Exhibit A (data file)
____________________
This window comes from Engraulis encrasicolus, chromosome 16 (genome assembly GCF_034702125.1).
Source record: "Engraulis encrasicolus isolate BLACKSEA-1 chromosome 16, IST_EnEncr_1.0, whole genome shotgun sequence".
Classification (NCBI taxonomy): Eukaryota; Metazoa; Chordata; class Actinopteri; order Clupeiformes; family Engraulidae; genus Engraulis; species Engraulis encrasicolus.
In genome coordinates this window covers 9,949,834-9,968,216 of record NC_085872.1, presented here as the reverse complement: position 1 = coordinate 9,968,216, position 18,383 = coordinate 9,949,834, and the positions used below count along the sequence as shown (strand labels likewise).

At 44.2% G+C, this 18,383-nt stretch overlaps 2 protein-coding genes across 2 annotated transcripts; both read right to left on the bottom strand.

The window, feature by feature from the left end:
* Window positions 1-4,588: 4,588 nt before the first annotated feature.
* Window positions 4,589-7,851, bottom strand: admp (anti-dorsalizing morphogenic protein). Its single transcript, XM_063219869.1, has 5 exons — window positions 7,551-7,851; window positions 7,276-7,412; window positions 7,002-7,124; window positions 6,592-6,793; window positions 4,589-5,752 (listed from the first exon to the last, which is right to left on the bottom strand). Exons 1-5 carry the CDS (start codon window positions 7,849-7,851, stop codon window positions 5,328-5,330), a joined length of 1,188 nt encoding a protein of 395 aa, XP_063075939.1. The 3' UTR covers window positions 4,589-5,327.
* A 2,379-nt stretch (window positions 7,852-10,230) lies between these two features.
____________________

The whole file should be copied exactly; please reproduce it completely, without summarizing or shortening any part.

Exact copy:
This window comes from Engraulis encrasicolus, chromosome 16 (genome assembly GCF_034702125.1).
Source record: "Engraulis encrasicolus isolate BLACKSEA-1 chromosome 16, IST_EnEncr_1.0, whole genome shotgun sequence".
Classification (NCBI taxonomy): Eukaryota; Metazoa; Chordata; class Actinopteri; order Clupeiformes; family Engraulidae; genus Engraulis; species Engraulis encrasicolus.
In genome coordinates this window covers 9,949,834-9,968,216 of record NC_085872.1, presented here as the reverse complement: position 1 = coordinate 9,968,216, position 18,383 = coordinate 9,949,834, and the positions used below count along the sequence as shown (strand labels likewise).

At 44.2% G+C, this 18,383-nt stretch overlaps 2 protein-coding genes across 2 annotated transcripts; both read right to left on the bottom strand.

The window, feature by feature from the left end:
* Window positions 1-4,588: 4,588 nt before the first annotated feature.
* Window positions 4,589-7,851, bottom strand: admp (anti-dorsalizing morphogenic protein). Its single transcript, XM_063219869.1, has 5 exons — window positions 7,551-7,851; window positions 7,276-7,412; window positions 7,002-7,124; window positions 6,592-6,793; window positions 4,589-5,752 (listed from the first exon to the last, which is right to left on the bottom strand). Exons 1-5 carry the CDS (start codon window positions 7,849-7,851, stop codon window positions 5,328-5,330), a joined length of 1,188 nt encoding a protein of 395 aa, XP_063075939.1. The 3' UTR covers window positions 4,589-5,327.
* A 2,379-nt stretch (window positions 7,852-10,230) lies between these two features.